Coke Solomon has lived a full life.
He’s a retired army drill sergeant, so he is more than used to getting his way.
And if he can’t have it his way? Well, let’s just say that’s never happened before…
At least not until Cora Maldonado walks into his life, demanding he fall in line, or she’ll find a way to make his life hell.
He finds out fast that Cora marches to the beat of her own drum, and a lot of times that drum takes her farther away rather than closer to where he feels she needs to be.
He can’t stand it.
He wants her, and he has to have her.
It doesn’t matter that she’s twenty years younger than him, and has a father that would rather see him dead than have his baby girl anywhere near him. Nor does it matter that his ex-wife is highly offended that she’s been replaced with a much younger woman.
Despite the odds stacking against them, he’ll fight for what he wants.
His ex-wife, her father, and their age difference be damned.
Lani Lynn Vale is married to the love of her life that she met in high school. She fell in love with him because he was wearing baseball pants. Ten years later they have three perfectly crazy children and a cat named Demon who likes to wake her up at ungodly times in the night. They live in the greatest state in the world, Texas. She writes contemporary and romantic suspense, and has a love for all things romance. You can find Lani in front of her computer writing away in her fictional characters world…that is until her husband and kids demand sustenance in the form of food and drink.
Single, sort-of alpha a-hole dad meets quirky, virgin animator that’s usually seen as just strange. Add in a ten year age gap, a crazy ex-wife, a failed kidnapping, and someone’s aversion to relationships, and you have the recipe for disaster… or happily ever after.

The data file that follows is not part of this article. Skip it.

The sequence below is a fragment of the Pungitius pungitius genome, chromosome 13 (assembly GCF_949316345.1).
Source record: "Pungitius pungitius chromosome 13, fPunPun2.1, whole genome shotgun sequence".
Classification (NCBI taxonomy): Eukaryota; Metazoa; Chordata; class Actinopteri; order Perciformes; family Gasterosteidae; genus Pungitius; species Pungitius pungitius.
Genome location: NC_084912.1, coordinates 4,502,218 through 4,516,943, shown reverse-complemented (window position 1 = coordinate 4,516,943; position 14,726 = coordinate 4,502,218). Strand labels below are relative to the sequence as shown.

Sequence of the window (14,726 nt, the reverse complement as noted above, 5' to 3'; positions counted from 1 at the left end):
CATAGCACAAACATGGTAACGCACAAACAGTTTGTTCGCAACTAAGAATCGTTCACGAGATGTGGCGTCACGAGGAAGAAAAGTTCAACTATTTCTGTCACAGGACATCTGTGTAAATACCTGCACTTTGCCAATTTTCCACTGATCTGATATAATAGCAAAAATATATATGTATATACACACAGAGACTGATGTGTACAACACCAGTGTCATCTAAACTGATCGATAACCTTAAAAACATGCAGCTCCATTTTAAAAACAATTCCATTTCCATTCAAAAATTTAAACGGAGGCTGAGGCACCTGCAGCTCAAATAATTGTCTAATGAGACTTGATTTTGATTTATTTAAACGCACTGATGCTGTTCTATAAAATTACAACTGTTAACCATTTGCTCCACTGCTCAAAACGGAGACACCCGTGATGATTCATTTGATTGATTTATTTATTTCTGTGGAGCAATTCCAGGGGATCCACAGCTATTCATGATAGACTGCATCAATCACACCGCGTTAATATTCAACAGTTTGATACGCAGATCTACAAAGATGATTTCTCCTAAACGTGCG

Ain’t Doin’ It was a sweet story with Cora’s weirdness drawing you in as easily as she draws her characters. Although Coke is a single dad, his daughter is closer to Cora’s age (she’s in her early twenties, Coke’s daughter is 17), allowing them to bond more like friends than mother/daughter. Cora is compassionate, loving, and a little more reserved due to her upbringing. She doesn’t express herself well in person, so she pours herself and her feelings into her artwork. But she ain’t weak that’s for sure. Coke’s desire to stay single is because of a crazy ex-wife, who’s seriously off her rocker. It doesn’t happen all at once, but through Coke’s resolve, Cora worms her way into his heart little by little (like we all knew she would, I mean seriously.)
Why is this book 4 stars and not 5? For a couple reasons. One, the blurb is seriously misleading. The age gap is not that big. I believe it’s only ten years. Am I being picky because of this? Maybe, but blurbs lead you to read the book and this one doesn’t accurately depict the novel. Two, this book was mostly fluff. Sure, there was drama, but it moved past everything so quickly you didn’t really have time to comprehend what was happening. There was just a lot of sex. The oomph I wanted just seemed to be missing.
Despite these, this book deserves every star I gave it. It’s well written, and cute. There’s also the mental illness factor. I’ve only read 2 Lani novels (I know! Shame!) and both have had, what seems to me, like well researched problems. They weren’t thrown out there for the hell of it, but added another dynamic to the characters. There comes a sort of normalization with adding this layer. They characters aren’t crazy, and aren’t made out to be crazy, and they don’t make excuses for themselves, but have identified their problems and learn to lead well rounded lives with them. And their significant others try to understand them as best as possible, even though it takes experiencing it to truly understand it. It helps create not-so-perfect characters living with things that are common, yet taboo to talk about.
Overall, this will not be my last Lani book.